Treatment: Antibiotics or Herbs?


Is it possible to effectively treat Lyme disease and co-infections without antibiotics?  Is the immune system able to wipe it out if given the right support?

Dr. Eric GordonAnswer from Dr. Eric Gordon:

I would say unequivocally, maybe. The difficulty goes to the heart of the Lyme war between ILADS  and the IDSA. Since active Lyme is a clinical diagnosis, which means it is determined by the patient’s history and current symptoms, we can’t really say how many people diagnosed with Lyme have Lyme, or other infectious or toxin caused diseases.  If you look at symptom lists, the overlap with other illnesses is huge.

My answer is yes, I have read reports of people treated with herbs, and their symptoms and their CD57 tests have normalized. In my practice,  I often start with herbal treatments, but almost always use antibiotics at some point in the therapy. The biggest issue is not drugs vs. herbs, but rather the underlying toxicity of the person, and whether or not their immune system can manage inflammation.  I have had several patients who had severe “Herx’s” to herbs and yet did well on antibiotics. [Read more…]


Can Treatment Damage Hearing?


Could you speak to Ototoxicity (toxicity to the auditory nerves) of the antibiotics used to treat Lyme?  My neurologist cannot tell if hearing loss is caused by Lyme or antibiotic use.

Dr. Eric GordonAnswer from Dr. Eric Gordon:

If ototoxicity is present, I do not know how to be sure if it is due to antibiotics versus infection of the 8th cranial nerve.  Not all antibiotics are considered ototoxic, and even those that are will not cause problems for every patient. The toxicity from antibiotics is probably mediated by oxidant stress, and this may also be the cause of some of the damage by infection, as well.  Individuals have varying ability to manage oxidative stress. With that in mind, checking glutathione adequacy, methylation pathway tests  from Vitamin Diagnostics Labs (special testing, have your physician contact the lab), as well as evaluating the other detox pathways and your heavy metal burden would be helpful.  All of these problems will make ototoxicity more likely whatever the stressor of the system.  Treatment of these metabolic problems will often improve ototoxicity.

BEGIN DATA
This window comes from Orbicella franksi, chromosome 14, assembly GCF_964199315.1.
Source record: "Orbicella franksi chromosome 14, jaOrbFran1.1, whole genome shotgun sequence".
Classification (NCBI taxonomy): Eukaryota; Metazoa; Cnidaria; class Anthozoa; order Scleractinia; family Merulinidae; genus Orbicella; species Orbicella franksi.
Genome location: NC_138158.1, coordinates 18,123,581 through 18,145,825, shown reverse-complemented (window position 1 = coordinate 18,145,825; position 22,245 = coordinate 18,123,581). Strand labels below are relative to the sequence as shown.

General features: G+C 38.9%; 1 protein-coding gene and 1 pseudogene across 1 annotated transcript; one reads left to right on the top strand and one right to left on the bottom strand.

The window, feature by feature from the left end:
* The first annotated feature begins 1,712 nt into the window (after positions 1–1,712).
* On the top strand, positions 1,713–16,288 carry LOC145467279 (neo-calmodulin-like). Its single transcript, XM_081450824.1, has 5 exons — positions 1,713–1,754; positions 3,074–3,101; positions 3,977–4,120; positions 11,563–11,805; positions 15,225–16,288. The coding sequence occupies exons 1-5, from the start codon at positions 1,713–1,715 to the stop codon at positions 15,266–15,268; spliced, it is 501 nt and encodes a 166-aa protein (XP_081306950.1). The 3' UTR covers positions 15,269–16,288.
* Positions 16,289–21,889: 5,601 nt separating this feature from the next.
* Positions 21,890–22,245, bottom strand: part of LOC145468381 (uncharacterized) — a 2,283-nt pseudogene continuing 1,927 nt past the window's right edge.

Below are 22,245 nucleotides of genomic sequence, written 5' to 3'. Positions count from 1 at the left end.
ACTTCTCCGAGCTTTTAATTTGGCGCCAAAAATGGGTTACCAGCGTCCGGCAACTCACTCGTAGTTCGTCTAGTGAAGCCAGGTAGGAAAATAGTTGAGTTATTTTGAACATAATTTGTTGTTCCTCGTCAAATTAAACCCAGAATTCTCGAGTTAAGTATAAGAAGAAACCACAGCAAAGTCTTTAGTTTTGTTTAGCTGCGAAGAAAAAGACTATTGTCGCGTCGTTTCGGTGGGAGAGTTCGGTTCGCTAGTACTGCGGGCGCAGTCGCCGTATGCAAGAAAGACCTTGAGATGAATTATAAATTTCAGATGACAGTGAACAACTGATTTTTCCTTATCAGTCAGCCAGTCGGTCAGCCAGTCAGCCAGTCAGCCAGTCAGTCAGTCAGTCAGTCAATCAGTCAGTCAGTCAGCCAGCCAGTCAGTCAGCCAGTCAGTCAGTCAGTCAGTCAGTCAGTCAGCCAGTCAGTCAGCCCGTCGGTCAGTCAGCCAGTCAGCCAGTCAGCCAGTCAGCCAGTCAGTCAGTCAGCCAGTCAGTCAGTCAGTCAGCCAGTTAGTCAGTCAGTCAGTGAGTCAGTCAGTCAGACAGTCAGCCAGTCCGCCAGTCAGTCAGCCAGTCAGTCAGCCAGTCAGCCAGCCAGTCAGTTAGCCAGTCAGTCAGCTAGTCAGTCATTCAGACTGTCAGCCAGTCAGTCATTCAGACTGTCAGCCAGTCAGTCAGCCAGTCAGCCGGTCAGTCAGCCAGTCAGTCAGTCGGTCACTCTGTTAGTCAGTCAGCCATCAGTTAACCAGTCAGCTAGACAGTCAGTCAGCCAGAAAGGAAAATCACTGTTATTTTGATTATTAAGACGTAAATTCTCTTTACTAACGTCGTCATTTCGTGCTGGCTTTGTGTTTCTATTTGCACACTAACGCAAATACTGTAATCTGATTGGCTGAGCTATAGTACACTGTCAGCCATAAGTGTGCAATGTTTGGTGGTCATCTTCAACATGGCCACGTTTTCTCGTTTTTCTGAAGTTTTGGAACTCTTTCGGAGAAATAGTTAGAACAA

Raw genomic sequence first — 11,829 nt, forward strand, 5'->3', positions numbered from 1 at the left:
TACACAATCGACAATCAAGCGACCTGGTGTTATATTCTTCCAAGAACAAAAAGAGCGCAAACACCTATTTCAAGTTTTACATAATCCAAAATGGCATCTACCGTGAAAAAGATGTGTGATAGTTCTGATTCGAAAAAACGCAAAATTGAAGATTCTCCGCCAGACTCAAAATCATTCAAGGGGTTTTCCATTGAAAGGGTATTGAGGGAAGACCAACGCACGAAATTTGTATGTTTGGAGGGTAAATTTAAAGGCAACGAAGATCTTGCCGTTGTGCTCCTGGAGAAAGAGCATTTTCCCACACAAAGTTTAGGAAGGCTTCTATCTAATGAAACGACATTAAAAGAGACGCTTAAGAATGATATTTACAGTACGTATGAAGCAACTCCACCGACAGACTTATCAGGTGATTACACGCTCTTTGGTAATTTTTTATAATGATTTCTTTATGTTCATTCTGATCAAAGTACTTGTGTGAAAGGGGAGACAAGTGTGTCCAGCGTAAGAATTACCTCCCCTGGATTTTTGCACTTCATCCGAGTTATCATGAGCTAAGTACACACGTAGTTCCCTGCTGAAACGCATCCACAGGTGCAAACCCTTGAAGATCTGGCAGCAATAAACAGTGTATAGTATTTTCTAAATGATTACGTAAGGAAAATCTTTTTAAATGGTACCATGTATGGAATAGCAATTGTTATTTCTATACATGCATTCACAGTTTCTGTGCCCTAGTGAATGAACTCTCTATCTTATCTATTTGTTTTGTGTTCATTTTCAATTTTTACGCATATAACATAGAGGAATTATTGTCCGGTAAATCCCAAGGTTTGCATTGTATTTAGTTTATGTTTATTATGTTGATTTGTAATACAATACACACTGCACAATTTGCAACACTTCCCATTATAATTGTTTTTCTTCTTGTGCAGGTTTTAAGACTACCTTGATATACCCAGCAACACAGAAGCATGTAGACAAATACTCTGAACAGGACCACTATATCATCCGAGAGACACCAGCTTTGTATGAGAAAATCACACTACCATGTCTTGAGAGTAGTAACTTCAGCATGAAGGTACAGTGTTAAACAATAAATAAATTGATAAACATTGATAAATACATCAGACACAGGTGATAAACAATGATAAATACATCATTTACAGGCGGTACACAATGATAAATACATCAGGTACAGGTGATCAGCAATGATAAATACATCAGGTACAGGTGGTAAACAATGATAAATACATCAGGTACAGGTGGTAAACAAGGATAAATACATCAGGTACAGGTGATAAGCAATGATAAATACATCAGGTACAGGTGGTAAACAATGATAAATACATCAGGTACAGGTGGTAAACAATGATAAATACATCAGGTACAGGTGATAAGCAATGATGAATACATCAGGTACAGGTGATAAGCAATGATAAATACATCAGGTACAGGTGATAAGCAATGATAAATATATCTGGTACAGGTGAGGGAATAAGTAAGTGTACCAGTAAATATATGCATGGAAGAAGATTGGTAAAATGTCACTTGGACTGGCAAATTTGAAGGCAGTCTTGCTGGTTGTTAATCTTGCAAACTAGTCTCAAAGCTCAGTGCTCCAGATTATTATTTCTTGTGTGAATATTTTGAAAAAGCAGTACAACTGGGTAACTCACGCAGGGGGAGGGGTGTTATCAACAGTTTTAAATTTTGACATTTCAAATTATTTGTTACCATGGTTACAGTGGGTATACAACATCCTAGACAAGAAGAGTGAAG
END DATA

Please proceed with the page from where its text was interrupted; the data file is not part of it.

I would also get a good evaluation by a cranial osteopath.  Occasionally osteopathic cranial manipulation will mitigate some of the tinnitus.

Consult your physician for a more complete workup of your toxic load in order to support your ability to deal with any toxicity, as well as the infection.

Dr. Eric Gordon is the founder of  Gordon Medical Associates. What Dr. Gordon emphasizes is listening to his patients. “I believe my patients. Their description of what is going on in their body is the most accurate way we have to assess what is going on with them. I interpret the information they present, and blend it with laboratory results and imaging and other tests to determine a protocol that is customized to their condition.”